The lovely Lotus Flower symbol has long been associated with ancient Egyptian religion as well as profound Buddhist teachings. For example, it was important in the original creation tale that started in Heliopolis. Before the universe was founded, there was thought to be infinite stagnant water, which gave rise to the creature known as Nun. Nun gave birth to a lotus flower and a heap of dry earth. The sun god Atum (or Ra) arose when the lotus flower opened. Every night, he would return to the folds of the lotus flower.
The Lotus flower’s unique features have made it an appropriate symbol for rebirth, creation, and separation (in the Buddhist sense). This flower emerges from the murky depths of the sea and opens its exquisite pink or white petals during the day, then closes them at night, only to reappear at dawn.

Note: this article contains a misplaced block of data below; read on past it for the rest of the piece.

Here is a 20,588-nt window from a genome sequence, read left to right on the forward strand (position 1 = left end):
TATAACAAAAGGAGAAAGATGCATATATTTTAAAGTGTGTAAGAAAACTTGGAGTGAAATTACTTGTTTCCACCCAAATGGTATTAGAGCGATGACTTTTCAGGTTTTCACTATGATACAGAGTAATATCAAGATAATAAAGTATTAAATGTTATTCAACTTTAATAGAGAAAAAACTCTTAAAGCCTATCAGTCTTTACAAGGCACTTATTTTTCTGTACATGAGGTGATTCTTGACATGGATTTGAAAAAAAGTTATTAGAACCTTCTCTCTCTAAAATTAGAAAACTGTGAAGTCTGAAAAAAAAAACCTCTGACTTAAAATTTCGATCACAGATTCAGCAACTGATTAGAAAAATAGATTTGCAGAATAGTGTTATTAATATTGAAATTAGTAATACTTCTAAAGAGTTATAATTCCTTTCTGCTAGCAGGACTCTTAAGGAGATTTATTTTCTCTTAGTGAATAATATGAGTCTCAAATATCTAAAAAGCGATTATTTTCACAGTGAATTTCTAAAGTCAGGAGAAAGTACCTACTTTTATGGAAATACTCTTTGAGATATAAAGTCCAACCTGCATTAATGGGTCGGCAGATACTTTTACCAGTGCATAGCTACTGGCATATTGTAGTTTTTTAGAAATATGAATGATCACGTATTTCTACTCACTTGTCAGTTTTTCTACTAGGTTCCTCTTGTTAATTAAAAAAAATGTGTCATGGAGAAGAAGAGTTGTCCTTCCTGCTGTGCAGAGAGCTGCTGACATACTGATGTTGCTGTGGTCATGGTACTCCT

In Buddhism, the Lotus blossom has come to symbolize the religion’s entire essence. This flower is considered to represent the pure spirit of man, which aspires to soar above the muddiness of the world, because it is the only one of its kind that climbs roughly 12 inches above the water. It is also thought that Buddha’s teachings enable for the development of virtues within man, causing him to open up like the petals of a Lotus flower.